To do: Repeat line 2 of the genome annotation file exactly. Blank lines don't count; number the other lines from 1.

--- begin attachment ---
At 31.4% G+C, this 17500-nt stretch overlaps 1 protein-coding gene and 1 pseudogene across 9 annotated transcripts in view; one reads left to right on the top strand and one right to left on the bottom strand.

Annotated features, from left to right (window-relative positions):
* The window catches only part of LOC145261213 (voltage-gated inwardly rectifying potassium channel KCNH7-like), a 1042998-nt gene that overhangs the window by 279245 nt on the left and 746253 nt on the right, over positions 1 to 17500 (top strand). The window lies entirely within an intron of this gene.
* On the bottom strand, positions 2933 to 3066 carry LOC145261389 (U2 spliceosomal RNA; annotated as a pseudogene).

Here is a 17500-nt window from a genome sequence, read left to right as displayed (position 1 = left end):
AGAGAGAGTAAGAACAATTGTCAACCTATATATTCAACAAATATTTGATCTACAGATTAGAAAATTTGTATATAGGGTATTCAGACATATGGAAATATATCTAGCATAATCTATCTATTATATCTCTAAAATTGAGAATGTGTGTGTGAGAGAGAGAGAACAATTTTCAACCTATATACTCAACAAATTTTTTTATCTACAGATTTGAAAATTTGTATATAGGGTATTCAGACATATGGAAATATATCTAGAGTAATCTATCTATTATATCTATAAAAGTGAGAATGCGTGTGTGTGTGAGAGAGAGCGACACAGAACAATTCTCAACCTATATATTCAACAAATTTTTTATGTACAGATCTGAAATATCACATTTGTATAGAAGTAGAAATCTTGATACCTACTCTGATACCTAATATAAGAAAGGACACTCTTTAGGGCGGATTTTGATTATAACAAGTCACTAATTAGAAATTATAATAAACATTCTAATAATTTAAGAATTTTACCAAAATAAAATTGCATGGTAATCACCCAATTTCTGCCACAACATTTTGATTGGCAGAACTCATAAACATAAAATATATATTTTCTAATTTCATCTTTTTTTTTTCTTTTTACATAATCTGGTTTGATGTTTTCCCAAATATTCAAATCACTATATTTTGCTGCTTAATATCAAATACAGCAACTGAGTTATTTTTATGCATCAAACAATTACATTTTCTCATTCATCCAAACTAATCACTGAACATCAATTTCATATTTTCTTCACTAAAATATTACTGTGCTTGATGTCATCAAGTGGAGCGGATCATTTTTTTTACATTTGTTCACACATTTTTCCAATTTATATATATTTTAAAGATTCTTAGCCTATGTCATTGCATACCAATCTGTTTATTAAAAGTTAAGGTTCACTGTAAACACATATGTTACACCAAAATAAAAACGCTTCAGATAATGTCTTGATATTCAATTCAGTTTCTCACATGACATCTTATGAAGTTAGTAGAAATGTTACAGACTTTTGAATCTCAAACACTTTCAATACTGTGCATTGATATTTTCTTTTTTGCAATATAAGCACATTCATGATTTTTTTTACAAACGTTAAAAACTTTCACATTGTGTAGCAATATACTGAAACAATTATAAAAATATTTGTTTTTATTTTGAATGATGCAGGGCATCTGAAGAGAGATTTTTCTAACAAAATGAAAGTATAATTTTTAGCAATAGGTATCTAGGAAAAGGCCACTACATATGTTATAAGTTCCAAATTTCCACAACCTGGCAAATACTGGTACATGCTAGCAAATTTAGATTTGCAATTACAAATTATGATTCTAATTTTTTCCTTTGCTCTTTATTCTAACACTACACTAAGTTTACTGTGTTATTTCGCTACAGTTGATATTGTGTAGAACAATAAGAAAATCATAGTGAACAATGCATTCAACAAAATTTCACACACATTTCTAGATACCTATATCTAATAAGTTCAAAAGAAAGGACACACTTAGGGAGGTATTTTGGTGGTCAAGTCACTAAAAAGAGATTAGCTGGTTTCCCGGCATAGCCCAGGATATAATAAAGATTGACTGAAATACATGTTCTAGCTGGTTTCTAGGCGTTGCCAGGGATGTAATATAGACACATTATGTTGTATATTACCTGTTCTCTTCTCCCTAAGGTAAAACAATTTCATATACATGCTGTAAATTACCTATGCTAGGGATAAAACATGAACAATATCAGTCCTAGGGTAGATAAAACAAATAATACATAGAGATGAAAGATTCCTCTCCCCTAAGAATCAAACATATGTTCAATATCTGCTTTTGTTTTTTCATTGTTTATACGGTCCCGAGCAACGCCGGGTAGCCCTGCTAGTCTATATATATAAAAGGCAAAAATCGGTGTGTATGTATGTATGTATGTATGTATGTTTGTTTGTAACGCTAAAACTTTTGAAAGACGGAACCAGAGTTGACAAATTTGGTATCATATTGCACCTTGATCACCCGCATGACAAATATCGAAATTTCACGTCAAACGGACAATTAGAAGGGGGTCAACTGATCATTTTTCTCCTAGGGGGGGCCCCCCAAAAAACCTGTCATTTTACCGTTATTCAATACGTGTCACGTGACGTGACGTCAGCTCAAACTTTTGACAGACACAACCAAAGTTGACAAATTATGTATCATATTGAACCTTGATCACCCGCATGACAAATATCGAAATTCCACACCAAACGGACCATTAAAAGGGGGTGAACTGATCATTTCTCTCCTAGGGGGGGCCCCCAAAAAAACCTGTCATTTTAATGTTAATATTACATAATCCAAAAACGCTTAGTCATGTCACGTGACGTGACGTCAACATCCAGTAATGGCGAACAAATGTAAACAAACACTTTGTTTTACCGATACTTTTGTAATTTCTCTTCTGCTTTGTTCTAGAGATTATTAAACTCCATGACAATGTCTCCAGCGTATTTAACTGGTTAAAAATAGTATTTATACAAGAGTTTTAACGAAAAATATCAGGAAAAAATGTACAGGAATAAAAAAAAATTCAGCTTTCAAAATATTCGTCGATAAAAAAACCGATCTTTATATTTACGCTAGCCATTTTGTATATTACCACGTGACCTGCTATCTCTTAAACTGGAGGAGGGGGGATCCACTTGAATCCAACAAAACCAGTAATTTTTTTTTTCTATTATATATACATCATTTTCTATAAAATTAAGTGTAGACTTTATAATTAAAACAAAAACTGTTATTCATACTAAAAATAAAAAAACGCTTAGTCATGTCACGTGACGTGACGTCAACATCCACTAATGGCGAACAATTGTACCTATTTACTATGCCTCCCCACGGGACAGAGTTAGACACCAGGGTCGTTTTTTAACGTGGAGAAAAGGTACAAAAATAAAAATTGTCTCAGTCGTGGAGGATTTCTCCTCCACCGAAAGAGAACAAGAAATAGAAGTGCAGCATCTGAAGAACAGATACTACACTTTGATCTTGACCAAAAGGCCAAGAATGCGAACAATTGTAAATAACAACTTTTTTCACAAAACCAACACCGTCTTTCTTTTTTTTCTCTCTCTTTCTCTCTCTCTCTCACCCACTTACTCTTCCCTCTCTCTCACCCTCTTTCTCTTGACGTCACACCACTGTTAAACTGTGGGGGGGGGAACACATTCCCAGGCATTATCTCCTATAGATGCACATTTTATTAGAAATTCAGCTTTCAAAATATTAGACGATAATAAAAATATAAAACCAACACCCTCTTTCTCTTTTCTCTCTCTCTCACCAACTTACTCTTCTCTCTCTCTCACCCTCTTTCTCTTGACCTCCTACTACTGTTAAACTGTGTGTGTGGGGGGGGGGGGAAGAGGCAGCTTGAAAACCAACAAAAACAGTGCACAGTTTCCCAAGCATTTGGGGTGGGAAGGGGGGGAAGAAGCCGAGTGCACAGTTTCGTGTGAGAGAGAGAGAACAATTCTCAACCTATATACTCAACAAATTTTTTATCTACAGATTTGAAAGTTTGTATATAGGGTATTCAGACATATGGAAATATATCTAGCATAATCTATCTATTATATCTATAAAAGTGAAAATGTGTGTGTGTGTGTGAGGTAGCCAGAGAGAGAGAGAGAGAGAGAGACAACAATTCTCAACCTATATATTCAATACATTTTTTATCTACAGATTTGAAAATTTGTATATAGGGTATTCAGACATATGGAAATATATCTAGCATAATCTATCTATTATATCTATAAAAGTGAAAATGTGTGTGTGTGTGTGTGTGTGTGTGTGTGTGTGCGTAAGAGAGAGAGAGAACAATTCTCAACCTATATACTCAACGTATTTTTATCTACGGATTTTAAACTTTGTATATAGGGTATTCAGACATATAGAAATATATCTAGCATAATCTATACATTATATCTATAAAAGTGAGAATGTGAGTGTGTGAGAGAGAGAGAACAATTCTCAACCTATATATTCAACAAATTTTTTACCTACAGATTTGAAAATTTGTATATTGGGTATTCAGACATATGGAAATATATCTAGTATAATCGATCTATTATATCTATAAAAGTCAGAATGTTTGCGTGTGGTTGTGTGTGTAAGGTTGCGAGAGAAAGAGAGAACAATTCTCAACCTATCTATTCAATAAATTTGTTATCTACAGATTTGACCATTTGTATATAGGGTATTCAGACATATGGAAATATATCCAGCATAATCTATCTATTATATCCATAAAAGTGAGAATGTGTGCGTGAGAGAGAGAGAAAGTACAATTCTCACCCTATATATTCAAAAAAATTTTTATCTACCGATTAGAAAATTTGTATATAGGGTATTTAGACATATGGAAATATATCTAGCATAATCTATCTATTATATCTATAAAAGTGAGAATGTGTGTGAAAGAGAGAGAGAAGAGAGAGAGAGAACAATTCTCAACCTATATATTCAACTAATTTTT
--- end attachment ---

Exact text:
Annotated features, from left to right (window-relative positions):